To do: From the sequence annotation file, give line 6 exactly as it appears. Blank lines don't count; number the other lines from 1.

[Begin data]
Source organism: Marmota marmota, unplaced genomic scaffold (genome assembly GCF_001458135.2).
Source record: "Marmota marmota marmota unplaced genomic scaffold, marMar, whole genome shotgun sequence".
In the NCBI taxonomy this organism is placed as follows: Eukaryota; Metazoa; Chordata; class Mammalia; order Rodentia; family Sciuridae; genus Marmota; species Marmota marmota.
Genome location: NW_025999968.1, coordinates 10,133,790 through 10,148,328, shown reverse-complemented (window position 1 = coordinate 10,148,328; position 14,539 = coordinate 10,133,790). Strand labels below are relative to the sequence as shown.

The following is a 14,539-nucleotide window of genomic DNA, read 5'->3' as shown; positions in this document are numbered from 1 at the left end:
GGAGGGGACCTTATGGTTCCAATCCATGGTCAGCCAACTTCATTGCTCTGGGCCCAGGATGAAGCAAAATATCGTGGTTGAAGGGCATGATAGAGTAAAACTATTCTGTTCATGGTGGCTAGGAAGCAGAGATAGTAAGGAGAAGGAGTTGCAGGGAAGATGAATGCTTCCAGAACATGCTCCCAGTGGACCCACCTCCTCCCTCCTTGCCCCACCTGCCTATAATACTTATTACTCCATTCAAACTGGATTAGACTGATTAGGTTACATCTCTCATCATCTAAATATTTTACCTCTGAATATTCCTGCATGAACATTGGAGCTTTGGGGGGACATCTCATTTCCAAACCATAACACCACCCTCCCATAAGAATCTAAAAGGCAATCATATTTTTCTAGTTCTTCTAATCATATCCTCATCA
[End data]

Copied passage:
GGAGGGGACCTTATGGTTCCAATCCATGGTCAGCCAACTTCATTGCTCTGGGCCCAGGATGAAGCAAAATATCGTGGTTGAAGGGCATGATAGAGTAAAACTATTCTGTTCATGGTGGCTAGGAAGCAGAGATAGTAAGGAGAAGGAGTTGCAGGGAAGATGAATGCTTCCAGAACATGCTCCCAGTGGACCCACCTCCTCCCTCCTTGCCCCACCTGCCTATAATACTTATTACTCCATTCAAACTGGATTAGACTGATTAGGTTACATCTCTCATCATCTAAATATTTTACCTCTGAATATTCCTGCATGAACATTGGAGCTTTGGGGGGACATCTCATTTCCAAACCATAACACCACCCTCCCATAAGAATCTAAAAGGCAATCATATTTTTCTAGTTCTTCTAATCATATCCTCATCA